http://www.skoolie.net/forums/f27/ar...rust-8870.html

http://www.skoolie.net/forums/f11/th...ime-10138.html

And a ton more where they came from.

Nat
Thanks for the info. I'll do some more looking around.
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Old 06-10-2015, 08:22 AM   #15
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The op needs to go read some build threads.
Nat
I have read quite a few build threads, searched the site many times, and have yet to see any reference to attaching studs to anything, with any detail. Maybe I missed the post(s). So that was a trial an error thing for me, using every bit of my common sense and carpentry skill(which I acquired in trade for my Pet Rock collection). The Bespoke wall studs and cabinets are firmly attached, and have not come loose in almost 40 miles of driving so far, and hope they continue.

Like I said, I experimented with brackets, screws and other techniques, but would encourage you use the stud channels on the ceiling (where the rivets are located) as this seems to be much stronger than simple sheet metal (but what do I know?)

some pics





these are the screws I HIGHLY recommend - no threat of these penetrating the outer skin.



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Old 06-10-2015, 12:07 PM   #16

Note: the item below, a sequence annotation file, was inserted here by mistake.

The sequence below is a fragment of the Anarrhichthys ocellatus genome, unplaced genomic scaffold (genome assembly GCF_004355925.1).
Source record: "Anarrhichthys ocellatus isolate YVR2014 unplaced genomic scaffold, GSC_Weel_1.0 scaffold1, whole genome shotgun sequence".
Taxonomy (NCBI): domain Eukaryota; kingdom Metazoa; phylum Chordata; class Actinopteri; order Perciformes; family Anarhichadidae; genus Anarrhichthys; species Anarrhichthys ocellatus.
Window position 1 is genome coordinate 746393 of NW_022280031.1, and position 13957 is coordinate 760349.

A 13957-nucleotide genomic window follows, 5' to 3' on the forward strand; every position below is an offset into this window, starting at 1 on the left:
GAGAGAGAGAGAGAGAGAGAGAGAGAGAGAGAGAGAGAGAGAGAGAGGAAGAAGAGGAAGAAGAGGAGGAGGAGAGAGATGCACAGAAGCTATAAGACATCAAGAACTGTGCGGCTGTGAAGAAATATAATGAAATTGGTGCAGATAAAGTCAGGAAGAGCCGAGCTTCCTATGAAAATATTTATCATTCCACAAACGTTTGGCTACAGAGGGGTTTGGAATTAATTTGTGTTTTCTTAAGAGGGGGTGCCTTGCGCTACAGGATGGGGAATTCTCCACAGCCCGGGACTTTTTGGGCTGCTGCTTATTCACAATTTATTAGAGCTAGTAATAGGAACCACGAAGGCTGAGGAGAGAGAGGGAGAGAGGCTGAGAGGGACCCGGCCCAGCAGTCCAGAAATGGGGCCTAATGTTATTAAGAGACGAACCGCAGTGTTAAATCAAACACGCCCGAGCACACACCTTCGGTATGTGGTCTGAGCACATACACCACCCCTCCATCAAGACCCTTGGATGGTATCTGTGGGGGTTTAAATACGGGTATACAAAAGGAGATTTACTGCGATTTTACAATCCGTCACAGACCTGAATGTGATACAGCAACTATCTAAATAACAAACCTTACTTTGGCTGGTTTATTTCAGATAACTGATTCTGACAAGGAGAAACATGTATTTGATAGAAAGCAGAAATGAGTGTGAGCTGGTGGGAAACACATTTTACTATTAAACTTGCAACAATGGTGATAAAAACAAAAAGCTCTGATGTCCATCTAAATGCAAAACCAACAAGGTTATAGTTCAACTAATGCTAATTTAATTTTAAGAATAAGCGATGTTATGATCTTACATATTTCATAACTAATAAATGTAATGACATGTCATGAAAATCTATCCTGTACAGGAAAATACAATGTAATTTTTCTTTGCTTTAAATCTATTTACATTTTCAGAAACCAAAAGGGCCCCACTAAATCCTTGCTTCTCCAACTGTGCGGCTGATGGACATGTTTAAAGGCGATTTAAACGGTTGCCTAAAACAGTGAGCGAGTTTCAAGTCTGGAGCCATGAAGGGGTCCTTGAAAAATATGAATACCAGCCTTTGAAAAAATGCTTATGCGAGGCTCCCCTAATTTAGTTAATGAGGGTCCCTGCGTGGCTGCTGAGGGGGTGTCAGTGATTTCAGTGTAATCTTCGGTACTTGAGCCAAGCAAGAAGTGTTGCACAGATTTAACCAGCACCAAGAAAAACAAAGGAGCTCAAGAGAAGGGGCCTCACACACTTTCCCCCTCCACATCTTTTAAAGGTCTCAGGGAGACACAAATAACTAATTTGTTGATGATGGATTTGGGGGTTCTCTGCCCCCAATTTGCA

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I have read quite a few build threads, searched the site many times, and have yet to see any reference to attaching studs to anything, with any detail. Maybe I missed the post(s).
Go back to my first post and rear the two build threads I linked. Both have a ton of detailed pics.

That's because we run our studs horizontal, not vertical.

We call it strapping.

Far stronger, better system in every way.

The method you use will depend on skill, money, tools, and How long you want the bus to last.
I need my bus to last 30 to 40 years. Not removing the inside skin, rotted fiberglass insulation, rustproofing, ect will result in a bus that may only last 3 to 5 years.

Also many of these low buck, slapped togeather builds are the reason why most insurance companys will no longer insure skoolie conversions.

So folks, choose your method and live with it.

Nat
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Old 06-10-2015, 12:13 PM   #17
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Quote:
Originally Posted by dredman View Post